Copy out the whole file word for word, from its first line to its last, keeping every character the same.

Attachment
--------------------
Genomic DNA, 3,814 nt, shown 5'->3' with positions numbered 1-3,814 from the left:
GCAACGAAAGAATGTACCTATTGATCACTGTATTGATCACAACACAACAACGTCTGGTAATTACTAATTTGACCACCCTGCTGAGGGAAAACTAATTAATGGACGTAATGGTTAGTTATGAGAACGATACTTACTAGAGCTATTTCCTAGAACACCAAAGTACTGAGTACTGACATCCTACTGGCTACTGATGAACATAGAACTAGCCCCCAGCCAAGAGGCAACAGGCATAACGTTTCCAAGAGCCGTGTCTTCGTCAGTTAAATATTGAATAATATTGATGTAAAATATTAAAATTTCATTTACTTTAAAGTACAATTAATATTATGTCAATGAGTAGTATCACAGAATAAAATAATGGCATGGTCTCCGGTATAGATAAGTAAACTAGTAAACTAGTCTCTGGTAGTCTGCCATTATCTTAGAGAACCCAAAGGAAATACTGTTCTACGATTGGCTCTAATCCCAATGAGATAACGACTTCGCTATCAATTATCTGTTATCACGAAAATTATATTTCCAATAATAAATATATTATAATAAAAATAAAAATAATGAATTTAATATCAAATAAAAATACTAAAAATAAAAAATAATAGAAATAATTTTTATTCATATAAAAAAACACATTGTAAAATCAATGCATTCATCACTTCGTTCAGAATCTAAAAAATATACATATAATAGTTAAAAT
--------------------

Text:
Genomic DNA, 3,814 nt, shown 5'->3' with positions numbered 1-3,814 from the left:
GCAACGAAAGAATGTACCTATTGATCACTGTATTGATCACAACACAACAACGTCTGGTAATTACTAATTTGACCACCCTGCTGAGGGAAAACTAATTAATGGACGTAATGGTTAGTTATGAGAACGATACTTACTAGAGCTATTTCCTAGAACACCAAAGTACTGAGTACTGACATCCTACTGGCTACTGATGAACATAGAACTAGCCCCCAGCCAAGAGGCAACAGGCATAACGTTTCCAAGAGCCGTGTCTTCGTCAGTTAAATATTGAATAATATTGATGTAAAATATTAAAATTTCATTTACTTTAAAGTACAATTAATATTATGTCAATGAGTAGTATCACAGAATAAAATAATGGCATGGTCTCCGGTATAGATAAGTAAACTAGTAAACTAGTCTCTGGTAGTCTGCCATTATCTTAGAGAACCCAAAGGAAATACTGTTCTACGATTGGCTCTAATCCCAATGAGATAACGACTTCGCTATCAATTATCTGTTATCACGAAAATTATATTTCCAATAATAAATATATTATAATAAAAATAAAAATAATGAATTTAATATCAAATAAAAATACTAAAAATAAAAAATAATAGAAATAATTTTTATTCATATAAAAAAACACATTGTAAAATCAATGCATTCATCACTTCGTTCAGAATCTAAAAAATATACATATAATAGTTAAAAT